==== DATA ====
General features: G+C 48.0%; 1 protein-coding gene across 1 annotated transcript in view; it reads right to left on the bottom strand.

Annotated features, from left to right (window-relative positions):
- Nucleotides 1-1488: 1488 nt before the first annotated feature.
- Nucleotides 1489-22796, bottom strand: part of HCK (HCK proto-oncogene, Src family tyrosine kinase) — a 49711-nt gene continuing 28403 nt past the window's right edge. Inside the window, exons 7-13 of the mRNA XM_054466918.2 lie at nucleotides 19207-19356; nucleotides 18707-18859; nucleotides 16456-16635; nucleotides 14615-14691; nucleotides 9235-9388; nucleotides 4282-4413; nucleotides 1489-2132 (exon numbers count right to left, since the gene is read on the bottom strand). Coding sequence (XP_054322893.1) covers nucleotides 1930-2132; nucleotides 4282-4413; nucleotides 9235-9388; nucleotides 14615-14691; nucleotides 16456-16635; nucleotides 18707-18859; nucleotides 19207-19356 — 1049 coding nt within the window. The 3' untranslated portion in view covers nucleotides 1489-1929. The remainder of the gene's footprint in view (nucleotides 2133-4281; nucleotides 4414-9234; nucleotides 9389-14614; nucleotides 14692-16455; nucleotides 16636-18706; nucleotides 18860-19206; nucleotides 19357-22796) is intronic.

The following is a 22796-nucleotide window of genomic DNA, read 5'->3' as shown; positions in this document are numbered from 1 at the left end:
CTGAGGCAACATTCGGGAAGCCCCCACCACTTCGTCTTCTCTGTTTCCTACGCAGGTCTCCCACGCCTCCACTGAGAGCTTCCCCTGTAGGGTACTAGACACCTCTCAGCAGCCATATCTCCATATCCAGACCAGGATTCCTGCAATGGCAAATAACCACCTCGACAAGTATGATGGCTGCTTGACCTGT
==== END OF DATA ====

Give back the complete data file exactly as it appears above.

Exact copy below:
General features: G+C 48.0%; 1 protein-coding gene across 1 annotated transcript in view; it reads right to left on the bottom strand.

Annotated features, from left to right (window-relative positions):
- Nucleotides 1-1488: 1488 nt before the first annotated feature.
- Nucleotides 1489-22796, bottom strand: part of HCK (HCK proto-oncogene, Src family tyrosine kinase) — a 49711-nt gene continuing 28403 nt past the window's right edge. Inside the window, exons 7-13 of the mRNA XM_054466918.2 lie at nucleotides 19207-19356; nucleotides 18707-18859; nucleotides 16456-16635; nucleotides 14615-14691; nucleotides 9235-9388; nucleotides 4282-4413; nucleotides 1489-2132 (exon numbers count right to left, since the gene is read on the bottom strand). Coding sequence (XP_054322893.1) covers nucleotides 1930-2132; nucleotides 4282-4413; nucleotides 9235-9388; nucleotides 14615-14691; nucleotides 16456-16635; nucleotides 18707-18859; nucleotides 19207-19356 — 1049 coding nt within the window. The 3' untranslated portion in view covers nucleotides 1489-1929. The remainder of the gene's footprint in view (nucleotides 2133-4281; nucleotides 4414-9234; nucleotides 9389-14614; nucleotides 14692-16455; nucleotides 16636-18706; nucleotides 18860-19206; nucleotides 19357-22796) is intronic.

The following is a 22796-nucleotide window of genomic DNA, read 5'->3' as shown; positions in this document are numbered from 1 at the left end:
CTGAGGCAACATTCGGGAAGCCCCCACCACTTCGTCTTCTCTGTTTCCTACGCAGGTCTCCCACGCCTCCACTGAGAGCTTCCCCTGTAGGGTACTAGACACCTCTCAGCAGCCATATCTCCATATCCAGACCAGGATTCCTGCAATGGCAAATAACCACCTCGACAAGTATGATGGCTGCTTGACCTGT